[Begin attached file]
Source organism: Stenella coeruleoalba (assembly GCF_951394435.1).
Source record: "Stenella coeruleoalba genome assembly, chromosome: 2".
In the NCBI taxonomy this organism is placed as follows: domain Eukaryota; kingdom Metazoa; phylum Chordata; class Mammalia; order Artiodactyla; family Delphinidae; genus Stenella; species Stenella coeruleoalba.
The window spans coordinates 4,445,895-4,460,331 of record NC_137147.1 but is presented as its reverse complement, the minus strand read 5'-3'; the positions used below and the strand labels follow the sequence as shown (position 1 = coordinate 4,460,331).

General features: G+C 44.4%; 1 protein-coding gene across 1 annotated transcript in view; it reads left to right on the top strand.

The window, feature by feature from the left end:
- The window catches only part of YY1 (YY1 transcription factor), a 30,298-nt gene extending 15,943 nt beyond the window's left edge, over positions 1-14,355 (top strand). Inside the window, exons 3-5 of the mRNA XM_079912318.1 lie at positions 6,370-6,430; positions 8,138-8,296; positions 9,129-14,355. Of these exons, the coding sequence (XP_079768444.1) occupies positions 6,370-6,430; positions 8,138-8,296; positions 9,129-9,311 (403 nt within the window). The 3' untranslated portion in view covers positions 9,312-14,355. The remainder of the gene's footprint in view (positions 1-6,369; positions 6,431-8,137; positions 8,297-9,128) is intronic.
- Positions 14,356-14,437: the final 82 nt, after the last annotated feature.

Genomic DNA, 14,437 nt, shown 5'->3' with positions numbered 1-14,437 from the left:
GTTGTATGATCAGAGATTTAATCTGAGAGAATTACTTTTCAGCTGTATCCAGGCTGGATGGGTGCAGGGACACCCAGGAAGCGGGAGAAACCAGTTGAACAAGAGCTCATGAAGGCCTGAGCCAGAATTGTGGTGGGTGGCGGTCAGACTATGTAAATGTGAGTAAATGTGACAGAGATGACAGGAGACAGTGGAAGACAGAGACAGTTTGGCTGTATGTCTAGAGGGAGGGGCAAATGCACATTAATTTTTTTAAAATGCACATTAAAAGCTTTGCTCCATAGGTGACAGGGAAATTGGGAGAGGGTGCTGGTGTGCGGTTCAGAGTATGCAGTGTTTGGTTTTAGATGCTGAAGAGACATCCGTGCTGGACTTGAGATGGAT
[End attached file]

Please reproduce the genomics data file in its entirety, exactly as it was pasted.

Source organism: Stenella coeruleoalba (assembly GCF_951394435.1).
Source record: "Stenella coeruleoalba genome assembly, chromosome: 2".
In the NCBI taxonomy this organism is placed as follows: domain Eukaryota; kingdom Metazoa; phylum Chordata; class Mammalia; order Artiodactyla; family Delphinidae; genus Stenella; species Stenella coeruleoalba.
The window spans coordinates 4,445,895-4,460,331 of record NC_137147.1 but is presented as its reverse complement, the minus strand read 5'-3'; the positions used below and the strand labels follow the sequence as shown (position 1 = coordinate 4,460,331).

General features: G+C 44.4%; 1 protein-coding gene across 1 annotated transcript in view; it reads left to right on the top strand.

The window, feature by feature from the left end:
- The window catches only part of YY1 (YY1 transcription factor), a 30,298-nt gene extending 15,943 nt beyond the window's left edge, over positions 1-14,355 (top strand). Inside the window, exons 3-5 of the mRNA XM_079912318.1 lie at positions 6,370-6,430; positions 8,138-8,296; positions 9,129-14,355. Of these exons, the coding sequence (XP_079768444.1) occupies positions 6,370-6,430; positions 8,138-8,296; positions 9,129-9,311 (403 nt within the window). The 3' untranslated portion in view covers positions 9,312-14,355. The remainder of the gene's footprint in view (positions 1-6,369; positions 6,431-8,137; positions 8,297-9,128) is intronic.
- Positions 14,356-14,437: the final 82 nt, after the last annotated feature.

Genomic DNA, 14,437 nt, shown 5'->3' with positions numbered 1-14,437 from the left:
GTTGTATGATCAGAGATTTAATCTGAGAGAATTACTTTTCAGCTGTATCCAGGCTGGATGGGTGCAGGGACACCCAGGAAGCGGGAGAAACCAGTTGAACAAGAGCTCATGAAGGCCTGAGCCAGAATTGTGGTGGGTGGCGGTCAGACTATGTAAATGTGAGTAAATGTGACAGAGATGACAGGAGACAGTGGAAGACAGAGACAGTTTGGCTGTATGTCTAGAGGGAGGGGCAAATGCACATTAATTTTTTTAAAATGCACATTAAAAGCTTTGCTCCATAGGTGACAGGGAAATTGGGAGAGGGTGCTGGTGTGCGGTTCAGAGTATGCAGTGTTTGGTTTTAGATGCTGAAGAGACATCCGTGCTGGACTTGAGATGGAT